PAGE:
How the Coming Social Security Crisis Threatens You, Your Family, and Your Country

By Peter G. Peterson
Random House -- 237pp -- $21

Over the past generation, the U.S. has made the decision to socialize the cost of caring for its elderly. Through automatic inflation adjustments, Social Security came to provide an income floor that moved many seniors out of poverty and allowed them to live independently rather than in their children's back bedrooms. Medicare granted cheap universal medical care and protection from the ravages of health-care inflation. Medicaid--intended to help poor children--is increasingly supporting nursing-home care for the old.

The system has worked pretty well. It has been expensive but not, so far, anything the nation can't handle. Trouble is, the coming explosion of baby-boomer retirements threatens to destroy the arrangement. The great debate of the next decade will be over what to do about it.

Peter G. Peterson, an investment banker and former Commerce Secretary who has developed something of a second career as a deficit hawk, takes on the challenge in Will America Grow Up Before It Grows Old? He lays out the problem in straightforward terms: Once the postwar generation starts retiring in droves, there will simply not be enough workers to pay the taxes to provide the benefits the boomers have come to expect. The boomer-geezers will overwhelm the entire government.

In 20 years, by some estimates, the cost of just four programs--Social Security, Medicare, government pensions, and Medicaid--will exceed anticipated federal revenues. To put it another way, without a massive tax hike, there won't be a farthing left for the military, the national parks, drug enforcement, environmental protection, or anything else. The solution is to make retirees more self-sufficient and less of a burden on taxpayers. That, as the politicians have discovered, is easier said than done.

What to do? Peterson has a laundry list of proposals. He would raise the age at which retirees are eligible for government benefits from 65 to 70. He would place an affluence test on all benefits, sharply reducing payments to those making more than $40,000 in 1996 dollars. He'd force many of the elderly to buy private long-term-care insurance and require them to accept higher costs or less choice for their health care. In addition, Peterson would gradually replace Social Security with a mandatory private-pension system, keeping only a vestigial safety net for the poorest.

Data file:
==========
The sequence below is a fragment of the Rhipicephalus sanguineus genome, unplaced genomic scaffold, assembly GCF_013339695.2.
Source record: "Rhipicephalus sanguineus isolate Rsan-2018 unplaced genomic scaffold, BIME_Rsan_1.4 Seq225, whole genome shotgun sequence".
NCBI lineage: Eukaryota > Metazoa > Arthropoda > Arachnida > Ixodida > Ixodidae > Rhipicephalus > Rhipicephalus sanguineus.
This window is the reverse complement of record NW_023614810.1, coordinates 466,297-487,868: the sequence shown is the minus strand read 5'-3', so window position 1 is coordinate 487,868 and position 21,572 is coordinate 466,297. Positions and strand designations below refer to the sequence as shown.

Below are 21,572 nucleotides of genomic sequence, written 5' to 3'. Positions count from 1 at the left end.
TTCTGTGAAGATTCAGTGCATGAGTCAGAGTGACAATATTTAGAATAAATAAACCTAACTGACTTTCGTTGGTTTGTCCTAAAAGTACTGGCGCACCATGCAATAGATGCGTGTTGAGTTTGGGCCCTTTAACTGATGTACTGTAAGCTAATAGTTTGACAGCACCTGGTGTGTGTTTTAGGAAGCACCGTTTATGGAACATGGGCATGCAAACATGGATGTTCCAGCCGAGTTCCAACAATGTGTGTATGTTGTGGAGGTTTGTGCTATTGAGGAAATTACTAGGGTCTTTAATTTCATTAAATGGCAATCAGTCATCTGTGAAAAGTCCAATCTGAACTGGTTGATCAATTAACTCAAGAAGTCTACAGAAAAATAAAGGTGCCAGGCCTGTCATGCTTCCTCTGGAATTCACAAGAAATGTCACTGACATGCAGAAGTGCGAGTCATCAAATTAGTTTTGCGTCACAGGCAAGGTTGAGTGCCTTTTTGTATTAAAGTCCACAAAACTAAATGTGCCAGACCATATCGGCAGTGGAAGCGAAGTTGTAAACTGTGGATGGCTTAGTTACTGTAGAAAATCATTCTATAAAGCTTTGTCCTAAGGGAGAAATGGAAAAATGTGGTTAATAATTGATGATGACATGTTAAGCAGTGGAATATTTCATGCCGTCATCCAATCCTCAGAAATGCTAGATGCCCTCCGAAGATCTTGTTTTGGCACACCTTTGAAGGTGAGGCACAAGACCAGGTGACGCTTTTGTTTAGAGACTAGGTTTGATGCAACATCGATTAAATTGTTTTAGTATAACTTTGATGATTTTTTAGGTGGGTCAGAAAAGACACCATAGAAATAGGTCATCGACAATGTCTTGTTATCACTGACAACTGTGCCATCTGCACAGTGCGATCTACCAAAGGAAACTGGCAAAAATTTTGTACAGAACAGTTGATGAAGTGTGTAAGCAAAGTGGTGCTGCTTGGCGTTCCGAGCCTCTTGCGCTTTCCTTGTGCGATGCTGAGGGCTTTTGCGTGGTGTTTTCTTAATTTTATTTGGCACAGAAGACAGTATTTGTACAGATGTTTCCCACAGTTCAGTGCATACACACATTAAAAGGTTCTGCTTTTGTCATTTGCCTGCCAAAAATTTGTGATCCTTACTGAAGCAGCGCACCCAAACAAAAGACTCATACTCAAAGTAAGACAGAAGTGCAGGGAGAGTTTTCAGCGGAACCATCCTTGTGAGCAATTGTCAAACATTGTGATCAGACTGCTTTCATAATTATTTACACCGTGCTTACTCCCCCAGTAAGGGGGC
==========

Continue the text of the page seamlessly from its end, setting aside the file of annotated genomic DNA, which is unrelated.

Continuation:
Many of his ideas are provocative, although some fail the reality test. For instance, Peterson brags that, at 60, he started a new company, and, at 70, he ''can't imagine quitting.'' Neither can the millions of fifty- and sixtysomethings who are being forced out of their jobs by employers looking to cut costs. Peterson can find many of them bagging groceries at the Piggly Wiggly.

You may not agree with his solutions, but don't ignore Peterson's warning. These are real problems. And they are going to have to be fixed soon. Waiting for a crisis, as Washington usually does, will be catastrophic both for retirees and for the political system as a whole.

By Howard Gleckman


Updated June 14, 1997 by bwwebmaster
Copyright 1996, Bloomberg L.P.
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